of trauma treatment is growing. When I began working as a Social Worker, many years ago, we had a much narrower view of what
constituted a traumatic experience, namely military combat and sexual violence. In addition, treatment options were few. We
now know that many of our patients were mis-diagnosed and had unrecognized trauma histories. As clinicians, we did the best
we could. Fortunately, new treatment options began to emerge. In the late 1980s and into the 1990's both EMDR and Sensorimotor
Psychotherapy were in the beginning stages. Those treatments, as well as others, now provide clinicians with a range of interventions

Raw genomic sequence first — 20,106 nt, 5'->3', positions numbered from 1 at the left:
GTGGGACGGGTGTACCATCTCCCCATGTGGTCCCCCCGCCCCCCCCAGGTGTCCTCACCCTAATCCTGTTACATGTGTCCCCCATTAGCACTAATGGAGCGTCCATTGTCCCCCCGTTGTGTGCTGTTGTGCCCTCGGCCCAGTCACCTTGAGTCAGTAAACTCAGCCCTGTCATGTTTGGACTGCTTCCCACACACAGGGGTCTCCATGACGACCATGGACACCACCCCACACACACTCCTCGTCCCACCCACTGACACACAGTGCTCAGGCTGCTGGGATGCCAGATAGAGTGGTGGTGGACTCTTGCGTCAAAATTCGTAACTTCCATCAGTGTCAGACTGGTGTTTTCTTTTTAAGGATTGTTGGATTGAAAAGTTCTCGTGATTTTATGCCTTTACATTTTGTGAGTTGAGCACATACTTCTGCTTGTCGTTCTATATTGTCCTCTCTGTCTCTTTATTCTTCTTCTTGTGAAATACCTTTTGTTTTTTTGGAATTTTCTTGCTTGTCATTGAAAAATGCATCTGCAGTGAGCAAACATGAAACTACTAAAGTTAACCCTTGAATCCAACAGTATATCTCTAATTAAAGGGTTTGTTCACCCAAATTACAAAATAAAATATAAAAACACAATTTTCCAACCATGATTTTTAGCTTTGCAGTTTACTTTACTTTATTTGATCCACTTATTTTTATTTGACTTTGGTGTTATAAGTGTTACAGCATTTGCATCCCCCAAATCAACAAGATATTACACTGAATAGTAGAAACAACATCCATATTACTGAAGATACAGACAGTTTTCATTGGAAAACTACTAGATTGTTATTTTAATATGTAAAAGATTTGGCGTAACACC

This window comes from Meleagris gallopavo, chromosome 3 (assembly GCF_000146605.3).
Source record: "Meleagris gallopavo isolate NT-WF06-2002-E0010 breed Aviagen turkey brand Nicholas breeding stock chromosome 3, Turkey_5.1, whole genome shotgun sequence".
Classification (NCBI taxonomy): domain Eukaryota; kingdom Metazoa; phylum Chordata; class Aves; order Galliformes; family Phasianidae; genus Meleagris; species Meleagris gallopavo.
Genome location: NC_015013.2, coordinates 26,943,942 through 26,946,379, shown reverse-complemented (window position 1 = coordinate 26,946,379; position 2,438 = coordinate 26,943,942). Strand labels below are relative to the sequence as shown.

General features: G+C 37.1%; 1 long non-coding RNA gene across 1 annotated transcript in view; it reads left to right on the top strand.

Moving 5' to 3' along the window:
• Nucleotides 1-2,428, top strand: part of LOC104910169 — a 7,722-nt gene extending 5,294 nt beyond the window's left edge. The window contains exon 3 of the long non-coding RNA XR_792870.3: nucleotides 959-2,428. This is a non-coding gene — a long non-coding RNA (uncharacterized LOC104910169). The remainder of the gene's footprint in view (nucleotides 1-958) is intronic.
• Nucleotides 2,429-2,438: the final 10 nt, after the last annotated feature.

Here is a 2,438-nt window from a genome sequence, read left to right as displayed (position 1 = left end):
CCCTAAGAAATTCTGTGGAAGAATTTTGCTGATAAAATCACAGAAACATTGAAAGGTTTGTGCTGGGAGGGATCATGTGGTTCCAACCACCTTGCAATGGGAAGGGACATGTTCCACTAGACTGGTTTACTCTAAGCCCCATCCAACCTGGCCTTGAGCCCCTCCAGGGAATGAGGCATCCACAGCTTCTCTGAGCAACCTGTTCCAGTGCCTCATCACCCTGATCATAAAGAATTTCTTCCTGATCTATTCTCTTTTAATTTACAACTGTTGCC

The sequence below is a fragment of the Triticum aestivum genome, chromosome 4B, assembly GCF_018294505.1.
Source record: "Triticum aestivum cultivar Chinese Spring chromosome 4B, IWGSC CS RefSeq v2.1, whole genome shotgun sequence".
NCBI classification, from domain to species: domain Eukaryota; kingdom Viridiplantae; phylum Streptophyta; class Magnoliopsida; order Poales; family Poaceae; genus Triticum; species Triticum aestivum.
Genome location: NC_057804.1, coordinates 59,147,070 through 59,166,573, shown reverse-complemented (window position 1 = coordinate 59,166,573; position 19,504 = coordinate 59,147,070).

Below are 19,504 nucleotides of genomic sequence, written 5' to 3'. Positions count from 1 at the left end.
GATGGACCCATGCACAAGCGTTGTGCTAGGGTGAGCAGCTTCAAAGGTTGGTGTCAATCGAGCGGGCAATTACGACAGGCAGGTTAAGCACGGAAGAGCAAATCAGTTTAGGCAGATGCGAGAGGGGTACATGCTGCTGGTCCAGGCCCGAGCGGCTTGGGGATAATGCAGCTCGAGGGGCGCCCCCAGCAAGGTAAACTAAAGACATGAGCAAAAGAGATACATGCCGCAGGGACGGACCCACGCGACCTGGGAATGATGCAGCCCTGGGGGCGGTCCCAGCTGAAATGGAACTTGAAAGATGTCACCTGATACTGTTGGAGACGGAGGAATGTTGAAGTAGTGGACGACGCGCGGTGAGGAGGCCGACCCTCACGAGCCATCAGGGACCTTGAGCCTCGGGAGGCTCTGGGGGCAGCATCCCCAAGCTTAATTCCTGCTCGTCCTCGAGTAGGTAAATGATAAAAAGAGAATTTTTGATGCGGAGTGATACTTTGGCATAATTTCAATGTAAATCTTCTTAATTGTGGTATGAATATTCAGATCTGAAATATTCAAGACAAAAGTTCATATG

for the treatment of trauma. And our lense for what constitutes trauma has widened, giving many previously undiagnosed patients
the treatment they need.
in the field of trauma treatment, collegial support, up-to-date information on the newest treatments, and managing counter-transference,
are all necessary ingredients of a solid practice. In the context of a safe and supportive learning environment, consultation
is provided on a wide range of treatment issues.